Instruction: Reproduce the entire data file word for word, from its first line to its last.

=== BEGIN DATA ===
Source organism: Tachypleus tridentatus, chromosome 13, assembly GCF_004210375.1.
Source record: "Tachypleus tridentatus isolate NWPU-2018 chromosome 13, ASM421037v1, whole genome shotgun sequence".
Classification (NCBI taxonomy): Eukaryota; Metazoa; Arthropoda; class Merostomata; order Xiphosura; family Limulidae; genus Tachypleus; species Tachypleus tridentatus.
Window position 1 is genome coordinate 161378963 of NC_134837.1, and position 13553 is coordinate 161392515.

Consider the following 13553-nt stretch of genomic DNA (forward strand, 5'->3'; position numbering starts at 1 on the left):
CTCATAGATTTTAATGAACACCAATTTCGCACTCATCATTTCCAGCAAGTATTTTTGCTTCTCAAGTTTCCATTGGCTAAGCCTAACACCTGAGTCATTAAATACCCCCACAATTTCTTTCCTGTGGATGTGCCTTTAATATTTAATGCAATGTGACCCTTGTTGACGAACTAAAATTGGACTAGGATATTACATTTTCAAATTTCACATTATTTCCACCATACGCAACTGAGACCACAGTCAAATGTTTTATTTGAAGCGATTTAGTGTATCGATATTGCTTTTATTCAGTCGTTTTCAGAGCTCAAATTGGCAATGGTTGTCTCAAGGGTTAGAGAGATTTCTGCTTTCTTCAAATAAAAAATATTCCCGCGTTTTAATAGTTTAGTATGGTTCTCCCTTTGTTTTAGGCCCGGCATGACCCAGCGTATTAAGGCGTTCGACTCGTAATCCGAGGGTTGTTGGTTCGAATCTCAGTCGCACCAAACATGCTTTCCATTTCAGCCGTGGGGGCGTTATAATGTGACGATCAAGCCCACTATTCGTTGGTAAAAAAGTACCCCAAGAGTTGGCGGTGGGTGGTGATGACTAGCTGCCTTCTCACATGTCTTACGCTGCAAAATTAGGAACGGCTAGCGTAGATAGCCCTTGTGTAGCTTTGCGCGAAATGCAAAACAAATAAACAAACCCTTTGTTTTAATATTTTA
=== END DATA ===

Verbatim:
Source organism: Tachypleus tridentatus, chromosome 13, assembly GCF_004210375.1.
Source record: "Tachypleus tridentatus isolate NWPU-2018 chromosome 13, ASM421037v1, whole genome shotgun sequence".
Classification (NCBI taxonomy): Eukaryota; Metazoa; Arthropoda; class Merostomata; order Xiphosura; family Limulidae; genus Tachypleus; species Tachypleus tridentatus.
Window position 1 is genome coordinate 161378963 of NC_134837.1, and position 13553 is coordinate 161392515.

Consider the following 13553-nt stretch of genomic DNA (forward strand, 5'->3'; position numbering starts at 1 on the left):
CTCATAGATTTTAATGAACACCAATTTCGCACTCATCATTTCCAGCAAGTATTTTTGCTTCTCAAGTTTCCATTGGCTAAGCCTAACACCTGAGTCATTAAATACCCCCACAATTTCTTTCCTGTGGATGTGCCTTTAATATTTAATGCAATGTGACCCTTGTTGACGAACTAAAATTGGACTAGGATATTACATTTTCAAATTTCACATTATTTCCACCATACGCAACTGAGACCACAGTCAAATGTTTTATTTGAAGCGATTTAGTGTATCGATATTGCTTTTATTCAGTCGTTTTCAGAGCTCAAATTGGCAATGGTTGTCTCAAGGGTTAGAGAGATTTCTGCTTTCTTCAAATAAAAAATATTCCCGCGTTTTAATAGTTTAGTATGGTTCTCCCTTTGTTTTAGGCCCGGCATGACCCAGCGTATTAAGGCGTTCGACTCGTAATCCGAGGGTTGTTGGTTCGAATCTCAGTCGCACCAAACATGCTTTCCATTTCAGCCGTGGGGGCGTTATAATGTGACGATCAAGCCCACTATTCGTTGGTAAAAAAGTACCCCAAGAGTTGGCGGTGGGTGGTGATGACTAGCTGCCTTCTCACATGTCTTACGCTGCAAAATTAGGAACGGCTAGCGTAGATAGCCCTTGTGTAGCTTTGCGCGAAATGCAAAACAAATAAACAAACCCTTTGTTTTAATATTTTA